A studly study in stark contrasts? Moving in Martin's Wave 40, I wasn't concerned with one-pair-a-time rules. I wanted to conveniently swap without reorganizing my setup each time. The goal wasn't a fussy assessment. Such outcomes would be specific to just our room, hence of zero relevance. I only needed a generalized take on the differences between a deliberately tuned box using the same core widebander and tweeter; and its open-baffle alter ego. With the latter's strong points already defined, what would the ovoid tonewood speakers propose by contrast?

Rather than surprisingly close tonality which was just a bit darker for the baffles, the immediate differences on chamber music dealt in wetter textures and images with more depth for the Libération; and finer separation and greater transparency for the Wave 40. Regardless of stage width where my temporary setup obviously favoured the former, they still sounded bigger if also a bit sloppier or looser. Those last two words reflect point of view. Each describes the same phenomenon. One simply does it more critically, the other more appreciatively. Switching to bigger music, the Libération moved ahead with more boisterous dynamic reflexes and reach; and lower bass. Whilst that behaviour scaled more generously like a big engine accelerates harder, the Wave 40 sorted more precisely and exhibited the stronger forward projection. The Libération's subjective mix of direct/reflected sound was closer to a hall's far field, playing it bigger, with more waft, looseness and breath. It's why big classical was so convincing. On more compact minimalist music, the Wave 40's spatially less enhanced presentation and higher lucidity played it more precise and locked. The Libération's general mien was heavier. Big bore sound. The Waves were more fleet of foot or ripple. Their's was the smaller lighter car chassis with stiffer suspension and more compact high-revving engine.

Returning to our Zu Druid V—a conceptual kin with its big widebander augmented by a Radian 850 compression tweeter—confirmed what compared to the Libération seemed to be their box signature: tighter transient reigns for more visceral punch which by the very same turn was also an overall tighter feel vis-à-vis the open baffle's breathier gushier billowier gestalt. With the assist of the matching Submission sub for a $11'500 combo well below either Swiss, raw bandwidth that was additionally EQ'd to be up at 20Hz was obviously superior on the type music which contains such data in the first place. Where the Libération occupied unique ground was, again, on in-room acoustic mass, easeful V12-type dynamic reach and that peculiarly dense spatially immense staging.

Wrap. Commercial SOB aka salonfähige open baffles aren't exactly a dime a dozen; more like the dirty dozen in fact. Obvious suspects are Bastanis, Emerald Physics, Jamo, Kyron, Spatial and Zugspitz. From $2'000/pr to well north of $100K, even this incomplete sampling spans a gamut. Yet none look anything like the Swiss Libération. Whether that's good only you can decide. Suffice to say that their finishing is gorgeous. It's like fine handcrafted furniture from all angles. Whilst lack of experience prevents me from knowing how much of what I heard is inherent in the basic OB concept, I can confirm that ditching the box also ditches common room issues. Considering how the box tends to be a speaker's costliest part—here I lump enclosure build and finishing it to contemporary standards together—it seems outrageous that eliminating said expense would be so sonically advantageous. Yet there it is, unmistakably. With big woofers endemic to the concept, broader than currently fashionable baffles become part of it. Yet contrary to Twiggy propaganda, those don't undermine soundstage spectacle. Besides moving more air for bigger dynamics, big drivers also produce bigger chewier tone density. By exploiting their drivers' total not just partial output, sensitivity increases as well. If all this suggests pure upside, one wonders why commercial open baffles remain the exception. If it's the salonfähig aspect, Martin Gateley's efforts on behalf of more critical buyers should be major progress. If it's current obsession with ultra-sorted hyper transparent small-driver sound (premium mini monitor flavour scaled up for full bandwidth in an equivalent floorstander), an alien like the Libération becomes either blast from the past; or futuristic preview beyond that obsession's ability to make out yet.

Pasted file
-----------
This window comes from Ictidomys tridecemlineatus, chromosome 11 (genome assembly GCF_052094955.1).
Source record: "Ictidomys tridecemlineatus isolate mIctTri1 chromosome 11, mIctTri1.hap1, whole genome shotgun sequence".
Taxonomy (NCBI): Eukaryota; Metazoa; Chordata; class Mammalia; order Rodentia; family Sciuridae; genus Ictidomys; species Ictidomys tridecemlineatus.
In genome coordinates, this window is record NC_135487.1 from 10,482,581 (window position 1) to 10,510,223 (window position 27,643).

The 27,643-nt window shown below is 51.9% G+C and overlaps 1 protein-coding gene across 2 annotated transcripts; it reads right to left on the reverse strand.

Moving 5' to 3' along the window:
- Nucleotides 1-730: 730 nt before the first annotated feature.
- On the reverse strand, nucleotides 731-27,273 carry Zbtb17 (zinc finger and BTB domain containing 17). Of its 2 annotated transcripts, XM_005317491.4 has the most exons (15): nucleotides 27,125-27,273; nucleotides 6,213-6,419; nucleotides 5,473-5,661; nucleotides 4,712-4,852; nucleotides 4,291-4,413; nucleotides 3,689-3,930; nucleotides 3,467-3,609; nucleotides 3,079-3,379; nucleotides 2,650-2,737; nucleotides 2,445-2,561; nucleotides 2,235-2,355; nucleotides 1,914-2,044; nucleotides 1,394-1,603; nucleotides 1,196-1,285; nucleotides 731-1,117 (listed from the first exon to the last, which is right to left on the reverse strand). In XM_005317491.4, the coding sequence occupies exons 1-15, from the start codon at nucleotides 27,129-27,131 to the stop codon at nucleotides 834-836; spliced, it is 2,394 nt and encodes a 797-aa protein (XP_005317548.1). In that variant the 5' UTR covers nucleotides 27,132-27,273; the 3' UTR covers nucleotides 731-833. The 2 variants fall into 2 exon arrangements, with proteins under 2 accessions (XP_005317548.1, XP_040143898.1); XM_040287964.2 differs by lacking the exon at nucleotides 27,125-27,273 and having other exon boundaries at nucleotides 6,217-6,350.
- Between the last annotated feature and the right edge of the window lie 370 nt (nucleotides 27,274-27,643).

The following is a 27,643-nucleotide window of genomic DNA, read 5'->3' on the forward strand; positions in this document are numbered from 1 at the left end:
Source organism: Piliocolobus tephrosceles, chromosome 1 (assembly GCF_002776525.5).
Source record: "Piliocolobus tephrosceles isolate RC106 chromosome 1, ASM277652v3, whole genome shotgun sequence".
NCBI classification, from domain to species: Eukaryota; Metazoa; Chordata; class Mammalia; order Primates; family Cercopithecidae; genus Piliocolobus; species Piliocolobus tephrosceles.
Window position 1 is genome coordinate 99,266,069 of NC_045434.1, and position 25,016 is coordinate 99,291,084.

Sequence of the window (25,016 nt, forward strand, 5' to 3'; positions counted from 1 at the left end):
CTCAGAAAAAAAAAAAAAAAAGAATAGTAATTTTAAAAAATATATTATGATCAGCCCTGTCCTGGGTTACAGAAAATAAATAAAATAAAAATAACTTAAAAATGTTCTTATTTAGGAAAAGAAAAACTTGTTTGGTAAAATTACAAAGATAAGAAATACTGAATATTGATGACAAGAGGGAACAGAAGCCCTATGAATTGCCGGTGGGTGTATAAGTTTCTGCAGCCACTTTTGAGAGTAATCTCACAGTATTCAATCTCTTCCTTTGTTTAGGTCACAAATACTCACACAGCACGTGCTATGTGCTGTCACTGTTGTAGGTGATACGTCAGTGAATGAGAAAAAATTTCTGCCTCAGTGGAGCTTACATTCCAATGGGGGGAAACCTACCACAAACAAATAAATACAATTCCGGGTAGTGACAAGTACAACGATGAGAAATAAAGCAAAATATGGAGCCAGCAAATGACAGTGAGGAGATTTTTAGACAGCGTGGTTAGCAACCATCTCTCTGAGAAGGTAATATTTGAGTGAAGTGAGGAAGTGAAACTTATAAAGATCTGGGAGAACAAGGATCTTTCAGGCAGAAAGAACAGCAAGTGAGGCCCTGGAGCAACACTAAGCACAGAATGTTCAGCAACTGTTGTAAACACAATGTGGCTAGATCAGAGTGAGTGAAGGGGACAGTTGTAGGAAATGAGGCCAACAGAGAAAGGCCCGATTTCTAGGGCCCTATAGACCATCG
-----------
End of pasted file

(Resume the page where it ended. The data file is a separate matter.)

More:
Just so, to anyone seriously interested in our audio arts, an eventual listen to these soundkaos speakers should nearly become required rite of passage. It's something which, like valve amps or electrostatic panels or premium headphones, one must cross paths with at least once in a high-calibre example to be properly informed. How can any of us make educated decisions if we remain ignorant of this most valid alternative to the ubiquitous box speaker? Having righted my own passage now, I remain baffled. Why does going boxless remain so unconventional? It's not the equivalent of a town hall proposal to convert a tony seaside resort's only beach into a nudist colony; or is it? If so, current audiophilia is far too stuck on the status quo for its own good. It's shocking or bitingly humorous then that this glorious alternative should rise from that most conservative of countries called Switzerland. Or as their website puts it: "Without creativity, this would just be another pair of boring boxes." Vive la difference!

soundkaos website